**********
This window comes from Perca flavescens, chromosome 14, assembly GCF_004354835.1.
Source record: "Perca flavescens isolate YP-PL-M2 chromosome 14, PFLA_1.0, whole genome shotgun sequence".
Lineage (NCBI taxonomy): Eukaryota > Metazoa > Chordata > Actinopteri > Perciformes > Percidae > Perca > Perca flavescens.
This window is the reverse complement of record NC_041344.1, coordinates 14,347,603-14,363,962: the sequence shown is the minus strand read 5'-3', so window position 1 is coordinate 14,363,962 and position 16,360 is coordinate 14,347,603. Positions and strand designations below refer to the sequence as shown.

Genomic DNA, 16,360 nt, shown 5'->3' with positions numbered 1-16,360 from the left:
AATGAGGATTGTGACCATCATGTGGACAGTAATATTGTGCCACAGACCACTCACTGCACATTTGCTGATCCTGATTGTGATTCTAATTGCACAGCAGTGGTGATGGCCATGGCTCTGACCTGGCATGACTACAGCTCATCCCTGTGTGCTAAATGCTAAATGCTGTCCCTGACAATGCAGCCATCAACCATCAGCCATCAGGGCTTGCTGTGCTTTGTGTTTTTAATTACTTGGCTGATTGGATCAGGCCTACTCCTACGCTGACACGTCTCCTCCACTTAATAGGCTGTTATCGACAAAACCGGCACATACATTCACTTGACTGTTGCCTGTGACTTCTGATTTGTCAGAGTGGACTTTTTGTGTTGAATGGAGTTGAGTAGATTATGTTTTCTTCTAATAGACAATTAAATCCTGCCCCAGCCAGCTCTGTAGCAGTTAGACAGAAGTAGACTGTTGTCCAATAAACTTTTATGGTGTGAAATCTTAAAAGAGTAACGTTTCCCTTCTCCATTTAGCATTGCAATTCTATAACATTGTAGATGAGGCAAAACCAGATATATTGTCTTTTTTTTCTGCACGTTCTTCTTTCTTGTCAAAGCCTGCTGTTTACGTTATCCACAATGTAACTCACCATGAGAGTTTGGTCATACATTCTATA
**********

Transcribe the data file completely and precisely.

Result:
This window comes from Perca flavescens, chromosome 14, assembly GCF_004354835.1.
Source record: "Perca flavescens isolate YP-PL-M2 chromosome 14, PFLA_1.0, whole genome shotgun sequence".
Lineage (NCBI taxonomy): Eukaryota > Metazoa > Chordata > Actinopteri > Perciformes > Percidae > Perca > Perca flavescens.
This window is the reverse complement of record NC_041344.1, coordinates 14,347,603-14,363,962: the sequence shown is the minus strand read 5'-3', so window position 1 is coordinate 14,363,962 and position 16,360 is coordinate 14,347,603. Positions and strand designations below refer to the sequence as shown.

Genomic DNA, 16,360 nt, shown 5'->3' with positions numbered 1-16,360 from the left:
AATGAGGATTGTGACCATCATGTGGACAGTAATATTGTGCCACAGACCACTCACTGCACATTTGCTGATCCTGATTGTGATTCTAATTGCACAGCAGTGGTGATGGCCATGGCTCTGACCTGGCATGACTACAGCTCATCCCTGTGTGCTAAATGCTAAATGCTGTCCCTGACAATGCAGCCATCAACCATCAGCCATCAGGGCTTGCTGTGCTTTGTGTTTTTAATTACTTGGCTGATTGGATCAGGCCTACTCCTACGCTGACACGTCTCCTCCACTTAATAGGCTGTTATCGACAAAACCGGCACATACATTCACTTGACTGTTGCCTGTGACTTCTGATTTGTCAGAGTGGACTTTTTGTGTTGAATGGAGTTGAGTAGATTATGTTTTCTTCTAATAGACAATTAAATCCTGCCCCAGCCAGCTCTGTAGCAGTTAGACAGAAGTAGACTGTTGTCCAATAAACTTTTATGGTGTGAAATCTTAAAAGAGTAACGTTTCCCTTCTCCATTTAGCATTGCAATTCTATAACATTGTAGATGAGGCAAAACCAGATATATTGTCTTTTTTTTCTGCACGTTCTTCTTTCTTGTCAAAGCCTGCTGTTTACGTTATCCACAATGTAACTCACCATGAGAGTTTGGTCATACATTCTATA